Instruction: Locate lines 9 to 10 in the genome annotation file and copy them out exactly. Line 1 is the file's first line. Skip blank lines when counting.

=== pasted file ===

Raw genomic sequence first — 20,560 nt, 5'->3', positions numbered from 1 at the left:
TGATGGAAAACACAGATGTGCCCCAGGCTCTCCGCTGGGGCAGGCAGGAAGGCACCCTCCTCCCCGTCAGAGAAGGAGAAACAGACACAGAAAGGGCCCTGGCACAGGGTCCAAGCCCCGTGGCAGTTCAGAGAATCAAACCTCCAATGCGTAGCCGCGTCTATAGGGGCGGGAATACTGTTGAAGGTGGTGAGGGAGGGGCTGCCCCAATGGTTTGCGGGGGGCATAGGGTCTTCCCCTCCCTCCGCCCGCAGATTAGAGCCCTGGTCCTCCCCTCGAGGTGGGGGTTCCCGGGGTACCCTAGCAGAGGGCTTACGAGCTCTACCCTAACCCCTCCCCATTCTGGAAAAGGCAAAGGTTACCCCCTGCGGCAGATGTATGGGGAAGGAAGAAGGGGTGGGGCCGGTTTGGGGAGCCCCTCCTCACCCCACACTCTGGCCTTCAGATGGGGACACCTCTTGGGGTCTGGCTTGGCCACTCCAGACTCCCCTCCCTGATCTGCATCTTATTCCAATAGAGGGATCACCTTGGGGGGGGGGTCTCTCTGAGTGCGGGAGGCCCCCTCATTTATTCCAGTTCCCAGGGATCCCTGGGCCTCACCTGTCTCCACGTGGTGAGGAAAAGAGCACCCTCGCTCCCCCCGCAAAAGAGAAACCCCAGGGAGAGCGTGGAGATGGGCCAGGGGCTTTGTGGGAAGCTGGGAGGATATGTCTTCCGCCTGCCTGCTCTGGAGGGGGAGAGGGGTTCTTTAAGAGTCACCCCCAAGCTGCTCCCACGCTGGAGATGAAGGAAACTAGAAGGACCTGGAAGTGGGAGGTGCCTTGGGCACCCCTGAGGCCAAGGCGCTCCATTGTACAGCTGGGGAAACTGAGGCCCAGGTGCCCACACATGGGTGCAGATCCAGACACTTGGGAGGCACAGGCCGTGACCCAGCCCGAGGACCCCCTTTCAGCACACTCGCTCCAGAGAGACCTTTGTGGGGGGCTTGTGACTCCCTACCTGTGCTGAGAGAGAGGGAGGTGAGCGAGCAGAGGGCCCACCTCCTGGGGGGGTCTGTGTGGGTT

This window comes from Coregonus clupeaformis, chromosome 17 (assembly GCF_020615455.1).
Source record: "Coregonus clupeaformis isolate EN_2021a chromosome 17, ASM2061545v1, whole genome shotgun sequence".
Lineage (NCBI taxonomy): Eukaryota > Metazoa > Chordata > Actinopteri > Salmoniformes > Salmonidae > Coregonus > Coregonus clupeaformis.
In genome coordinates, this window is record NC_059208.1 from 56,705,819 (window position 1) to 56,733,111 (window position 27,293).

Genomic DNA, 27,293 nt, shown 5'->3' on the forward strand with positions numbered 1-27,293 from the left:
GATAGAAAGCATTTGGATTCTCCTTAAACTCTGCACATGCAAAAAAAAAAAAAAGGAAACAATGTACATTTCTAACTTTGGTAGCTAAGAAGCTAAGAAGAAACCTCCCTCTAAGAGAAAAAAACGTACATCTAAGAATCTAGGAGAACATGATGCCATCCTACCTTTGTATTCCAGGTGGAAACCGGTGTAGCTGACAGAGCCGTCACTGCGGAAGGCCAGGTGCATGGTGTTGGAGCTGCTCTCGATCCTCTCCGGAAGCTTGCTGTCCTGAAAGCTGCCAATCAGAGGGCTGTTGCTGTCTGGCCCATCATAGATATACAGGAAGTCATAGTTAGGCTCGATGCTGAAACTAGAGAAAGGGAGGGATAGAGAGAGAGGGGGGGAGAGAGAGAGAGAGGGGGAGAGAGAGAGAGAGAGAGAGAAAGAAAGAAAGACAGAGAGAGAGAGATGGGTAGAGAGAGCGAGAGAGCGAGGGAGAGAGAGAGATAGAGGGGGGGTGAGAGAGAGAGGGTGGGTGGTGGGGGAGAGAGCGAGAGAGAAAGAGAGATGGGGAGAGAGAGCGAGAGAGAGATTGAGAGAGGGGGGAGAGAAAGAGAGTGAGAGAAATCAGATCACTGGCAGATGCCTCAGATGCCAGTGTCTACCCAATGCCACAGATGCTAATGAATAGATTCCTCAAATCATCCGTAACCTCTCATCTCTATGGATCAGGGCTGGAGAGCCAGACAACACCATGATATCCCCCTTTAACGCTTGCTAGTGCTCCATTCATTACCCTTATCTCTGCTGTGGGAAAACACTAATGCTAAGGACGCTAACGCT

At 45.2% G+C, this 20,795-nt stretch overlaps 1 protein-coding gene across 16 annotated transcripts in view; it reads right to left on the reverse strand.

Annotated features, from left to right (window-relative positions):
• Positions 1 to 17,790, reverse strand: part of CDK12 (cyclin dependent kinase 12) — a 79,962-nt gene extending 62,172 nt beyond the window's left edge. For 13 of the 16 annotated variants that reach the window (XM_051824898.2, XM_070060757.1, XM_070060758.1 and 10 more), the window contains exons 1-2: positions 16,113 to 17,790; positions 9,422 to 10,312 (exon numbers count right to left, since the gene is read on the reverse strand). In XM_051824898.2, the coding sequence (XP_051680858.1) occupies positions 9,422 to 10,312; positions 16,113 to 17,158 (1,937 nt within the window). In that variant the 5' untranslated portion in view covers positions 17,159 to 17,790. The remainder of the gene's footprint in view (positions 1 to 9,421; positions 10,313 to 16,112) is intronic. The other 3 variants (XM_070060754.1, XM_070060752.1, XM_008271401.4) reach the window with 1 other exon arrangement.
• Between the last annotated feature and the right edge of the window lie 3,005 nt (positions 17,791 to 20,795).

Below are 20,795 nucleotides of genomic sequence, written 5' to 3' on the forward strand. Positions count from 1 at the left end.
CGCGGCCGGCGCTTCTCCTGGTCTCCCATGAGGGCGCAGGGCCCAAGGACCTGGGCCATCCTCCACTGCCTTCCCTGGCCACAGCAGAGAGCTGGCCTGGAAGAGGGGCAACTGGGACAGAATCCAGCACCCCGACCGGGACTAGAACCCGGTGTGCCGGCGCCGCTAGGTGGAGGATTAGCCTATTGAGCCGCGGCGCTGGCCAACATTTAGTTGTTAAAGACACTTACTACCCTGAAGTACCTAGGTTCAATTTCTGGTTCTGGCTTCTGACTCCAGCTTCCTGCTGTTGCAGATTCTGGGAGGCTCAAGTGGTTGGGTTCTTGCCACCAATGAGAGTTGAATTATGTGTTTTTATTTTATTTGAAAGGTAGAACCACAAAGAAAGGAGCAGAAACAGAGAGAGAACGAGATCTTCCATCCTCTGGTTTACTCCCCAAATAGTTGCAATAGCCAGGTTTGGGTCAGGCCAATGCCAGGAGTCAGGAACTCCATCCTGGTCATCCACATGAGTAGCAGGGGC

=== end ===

At 45.2% G+C, this 20,795-nt stretch overlaps 1 protein-coding gene across 16 annotated transcripts in view; it reads right to left on the reverse strand.

Annotated features, from left to right (window-relative positions):